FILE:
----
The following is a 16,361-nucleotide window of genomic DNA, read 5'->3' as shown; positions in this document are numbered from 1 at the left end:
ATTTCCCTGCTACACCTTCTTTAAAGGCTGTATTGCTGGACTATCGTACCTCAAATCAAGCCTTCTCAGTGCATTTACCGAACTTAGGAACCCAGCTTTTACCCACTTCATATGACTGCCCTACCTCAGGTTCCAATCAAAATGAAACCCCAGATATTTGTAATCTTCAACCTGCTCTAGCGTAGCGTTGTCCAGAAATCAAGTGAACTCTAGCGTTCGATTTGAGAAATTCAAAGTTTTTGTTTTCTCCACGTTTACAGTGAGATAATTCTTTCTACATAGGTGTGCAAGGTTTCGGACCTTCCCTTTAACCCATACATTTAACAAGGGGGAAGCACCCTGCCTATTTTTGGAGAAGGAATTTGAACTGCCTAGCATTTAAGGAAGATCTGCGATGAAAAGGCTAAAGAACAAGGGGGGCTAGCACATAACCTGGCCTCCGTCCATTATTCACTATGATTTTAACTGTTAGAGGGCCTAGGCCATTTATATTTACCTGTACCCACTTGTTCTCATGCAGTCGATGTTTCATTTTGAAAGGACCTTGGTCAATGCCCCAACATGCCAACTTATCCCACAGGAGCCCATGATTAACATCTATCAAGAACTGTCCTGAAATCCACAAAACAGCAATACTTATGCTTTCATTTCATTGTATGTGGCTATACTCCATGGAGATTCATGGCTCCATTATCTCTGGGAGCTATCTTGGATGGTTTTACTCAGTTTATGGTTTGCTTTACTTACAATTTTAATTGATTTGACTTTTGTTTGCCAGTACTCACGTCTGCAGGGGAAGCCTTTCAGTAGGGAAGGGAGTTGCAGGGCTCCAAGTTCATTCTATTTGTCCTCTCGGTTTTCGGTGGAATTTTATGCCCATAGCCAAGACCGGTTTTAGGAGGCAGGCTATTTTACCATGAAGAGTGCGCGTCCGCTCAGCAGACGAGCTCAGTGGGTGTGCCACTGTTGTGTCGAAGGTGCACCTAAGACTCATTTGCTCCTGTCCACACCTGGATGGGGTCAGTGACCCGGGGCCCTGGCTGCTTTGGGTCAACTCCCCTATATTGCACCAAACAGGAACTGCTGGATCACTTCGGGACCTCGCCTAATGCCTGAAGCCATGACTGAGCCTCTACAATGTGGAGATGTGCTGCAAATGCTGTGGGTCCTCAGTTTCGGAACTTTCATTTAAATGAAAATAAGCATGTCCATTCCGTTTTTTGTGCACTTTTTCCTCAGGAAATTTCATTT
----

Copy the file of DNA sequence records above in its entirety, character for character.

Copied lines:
The following is a 16,361-nucleotide window of genomic DNA, read 5'->3' as shown; positions in this document are numbered from 1 at the left end:
ATTTCCCTGCTACACCTTCTTTAAAGGCTGTATTGCTGGACTATCGTACCTCAAATCAAGCCTTCTCAGTGCATTTACCGAACTTAGGAACCCAGCTTTTACCCACTTCATATGACTGCCCTACCTCAGGTTCCAATCAAAATGAAACCCCAGATATTTGTAATCTTCAACCTGCTCTAGCGTAGCGTTGTCCAGAAATCAAGTGAACTCTAGCGTTCGATTTGAGAAATTCAAAGTTTTTGTTTTCTCCACGTTTACAGTGAGATAATTCTTTCTACATAGGTGTGCAAGGTTTCGGACCTTCCCTTTAACCCATACATTTAACAAGGGGGAAGCACCCTGCCTATTTTTGGAGAAGGAATTTGAACTGCCTAGCATTTAAGGAAGATCTGCGATGAAAAGGCTAAAGAACAAGGGGGGCTAGCACATAACCTGGCCTCCGTCCATTATTCACTATGATTTTAACTGTTAGAGGGCCTAGGCCATTTATATTTACCTGTACCCACTTGTTCTCATGCAGTCGATGTTTCATTTTGAAAGGACCTTGGTCAATGCCCCAACATGCCAACTTATCCCACAGGAGCCCATGATTAACATCTATCAAGAACTGTCCTGAAATCCACAAAACAGCAATACTTATGCTTTCATTTCATTGTATGTGGCTATACTCCATGGAGATTCATGGCTCCATTATCTCTGGGAGCTATCTTGGATGGTTTTACTCAGTTTATGGTTTGCTTTACTTACAATTTTAATTGATTTGACTTTTGTTTGCCAGTACTCACGTCTGCAGGGGAAGCCTTTCAGTAGGGAAGGGAGTTGCAGGGCTCCAAGTTCATTCTATTTGTCCTCTCGGTTTTCGGTGGAATTTTATGCCCATAGCCAAGACCGGTTTTAGGAGGCAGGCTATTTTACCATGAAGAGTGCGCGTCCGCTCAGCAGACGAGCTCAGTGGGTGTGCCACTGTTGTGTCGAAGGTGCACCTAAGACTCATTTGCTCCTGTCCACACCTGGATGGGGTCAGTGACCCGGGGCCCTGGCTGCTTTGGGTCAACTCCCCTATATTGCACCAAACAGGAACTGCTGGATCACTTCGGGACCTCGCCTAATGCCTGAAGCCATGACTGAGCCTCTACAATGTGGAGATGTGCTGCAAATGCTGTGGGTCCTCAGTTTCGGAACTTTCATTTAAATGAAAATAAGCATGTCCATTCCGTTTTTTGTGCACTTTTTCCTCAGGAAATTTCATTT